Sometime in the history of your internet use, you have probably watched, been emailed, or seen a link to a TED Talk. TED (“Technology, Entertainment, Design”) Talks grew out of TED Conferences, which, according to TED’s own history, used to be “invitation-only events.” In 2006, TED Talks containing “the best TED content” reached the internet, and now, almost a decade later, www.ted.com advertises “1900+ talks to stir your curiosity.”
TED’s slogan, “Ideas worth spreading,” invites questions: whose ideas get circulated, which ideas get circulated, and in what manner? Benjamin Bratton’s 2013 TEDx Talk (“What’s Wrong with TED Talks?”) provides pointed commentary on the TED project.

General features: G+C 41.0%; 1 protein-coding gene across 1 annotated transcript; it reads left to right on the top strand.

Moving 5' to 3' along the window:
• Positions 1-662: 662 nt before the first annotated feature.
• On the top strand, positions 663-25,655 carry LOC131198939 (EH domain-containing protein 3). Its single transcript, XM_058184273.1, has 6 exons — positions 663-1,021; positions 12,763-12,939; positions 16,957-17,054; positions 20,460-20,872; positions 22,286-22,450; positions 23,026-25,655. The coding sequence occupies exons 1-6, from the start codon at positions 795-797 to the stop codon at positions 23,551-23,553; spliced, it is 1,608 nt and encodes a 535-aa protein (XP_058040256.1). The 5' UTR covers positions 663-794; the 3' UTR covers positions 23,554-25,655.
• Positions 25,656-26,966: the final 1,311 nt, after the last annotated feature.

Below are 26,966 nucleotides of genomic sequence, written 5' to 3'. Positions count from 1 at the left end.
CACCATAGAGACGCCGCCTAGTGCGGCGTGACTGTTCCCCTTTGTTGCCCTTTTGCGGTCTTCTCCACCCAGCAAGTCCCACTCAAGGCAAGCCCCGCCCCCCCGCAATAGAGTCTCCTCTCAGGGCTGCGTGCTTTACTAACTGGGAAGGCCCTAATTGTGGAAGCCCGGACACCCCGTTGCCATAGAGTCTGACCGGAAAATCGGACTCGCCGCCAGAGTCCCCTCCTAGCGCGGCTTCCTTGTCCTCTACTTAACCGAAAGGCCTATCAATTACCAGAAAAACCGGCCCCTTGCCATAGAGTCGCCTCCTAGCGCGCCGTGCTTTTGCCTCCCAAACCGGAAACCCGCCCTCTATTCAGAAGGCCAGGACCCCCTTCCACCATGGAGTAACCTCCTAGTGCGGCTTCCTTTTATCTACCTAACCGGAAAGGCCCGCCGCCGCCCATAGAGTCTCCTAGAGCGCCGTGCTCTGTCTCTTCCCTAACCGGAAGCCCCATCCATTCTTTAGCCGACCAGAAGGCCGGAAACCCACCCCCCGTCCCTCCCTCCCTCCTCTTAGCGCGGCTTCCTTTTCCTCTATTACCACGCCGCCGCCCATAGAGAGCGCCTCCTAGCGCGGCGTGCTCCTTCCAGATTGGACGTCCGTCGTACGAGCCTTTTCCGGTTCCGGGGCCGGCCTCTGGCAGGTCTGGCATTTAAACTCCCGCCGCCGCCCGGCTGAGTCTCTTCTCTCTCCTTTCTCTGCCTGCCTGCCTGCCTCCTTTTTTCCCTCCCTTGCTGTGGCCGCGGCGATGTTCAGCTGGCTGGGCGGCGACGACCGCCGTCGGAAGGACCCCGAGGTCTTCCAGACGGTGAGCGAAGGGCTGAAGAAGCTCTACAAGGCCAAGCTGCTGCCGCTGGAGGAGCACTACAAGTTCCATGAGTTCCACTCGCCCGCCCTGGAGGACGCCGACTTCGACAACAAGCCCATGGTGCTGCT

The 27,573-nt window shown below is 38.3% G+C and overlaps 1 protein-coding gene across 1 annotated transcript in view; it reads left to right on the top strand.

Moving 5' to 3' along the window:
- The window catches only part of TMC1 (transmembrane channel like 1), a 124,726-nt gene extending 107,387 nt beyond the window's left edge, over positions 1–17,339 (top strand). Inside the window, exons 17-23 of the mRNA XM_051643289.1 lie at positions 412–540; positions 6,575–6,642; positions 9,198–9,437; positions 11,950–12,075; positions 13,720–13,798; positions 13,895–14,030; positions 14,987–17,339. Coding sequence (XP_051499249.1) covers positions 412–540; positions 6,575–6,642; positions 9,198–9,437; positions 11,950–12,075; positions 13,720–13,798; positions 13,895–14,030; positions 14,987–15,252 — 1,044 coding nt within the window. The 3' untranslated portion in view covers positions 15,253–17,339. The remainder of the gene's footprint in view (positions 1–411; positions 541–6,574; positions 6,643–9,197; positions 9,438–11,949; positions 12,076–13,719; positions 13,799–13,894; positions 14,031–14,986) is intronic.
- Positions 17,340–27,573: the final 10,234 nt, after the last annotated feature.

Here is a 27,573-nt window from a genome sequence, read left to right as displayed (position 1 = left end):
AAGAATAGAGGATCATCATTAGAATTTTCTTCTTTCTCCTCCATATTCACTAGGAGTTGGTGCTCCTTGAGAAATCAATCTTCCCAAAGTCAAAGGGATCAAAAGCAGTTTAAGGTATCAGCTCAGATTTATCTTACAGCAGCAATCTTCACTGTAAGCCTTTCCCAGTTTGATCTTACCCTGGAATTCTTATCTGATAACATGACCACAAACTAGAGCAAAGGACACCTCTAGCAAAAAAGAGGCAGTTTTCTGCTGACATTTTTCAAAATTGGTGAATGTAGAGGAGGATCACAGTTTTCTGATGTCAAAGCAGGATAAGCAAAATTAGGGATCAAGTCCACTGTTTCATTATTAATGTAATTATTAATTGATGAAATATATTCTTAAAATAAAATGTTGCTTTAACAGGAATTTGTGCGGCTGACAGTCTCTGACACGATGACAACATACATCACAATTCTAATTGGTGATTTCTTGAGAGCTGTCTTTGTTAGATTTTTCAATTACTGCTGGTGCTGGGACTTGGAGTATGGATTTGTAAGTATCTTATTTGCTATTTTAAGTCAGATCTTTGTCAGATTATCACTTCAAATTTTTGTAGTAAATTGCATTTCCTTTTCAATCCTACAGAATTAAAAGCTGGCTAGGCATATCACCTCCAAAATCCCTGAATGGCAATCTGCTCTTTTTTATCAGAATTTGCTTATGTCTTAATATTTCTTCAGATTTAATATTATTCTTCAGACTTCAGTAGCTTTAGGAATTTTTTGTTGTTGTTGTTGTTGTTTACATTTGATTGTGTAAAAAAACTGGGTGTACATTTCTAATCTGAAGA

I recently watched poet and critic Stephen Burt’s TED Talk, entitled “Why People Need Poetry,” and am inspired to share it here. Burt works with the TED Talk’s formal constraints–brevity, dynamism–to enact his love of, and need for, poetry. He talks viewers through rigorous and inviting close readings of favorite poems (by Rae Armantrout, John Keats, and others) that demonstrate poetry’s ability to produce and elicit associative constellations of thought and feeling. After listening to the talk I found myself invigorated by Burt’s enthusiasm for a “set of techniques” I also love.
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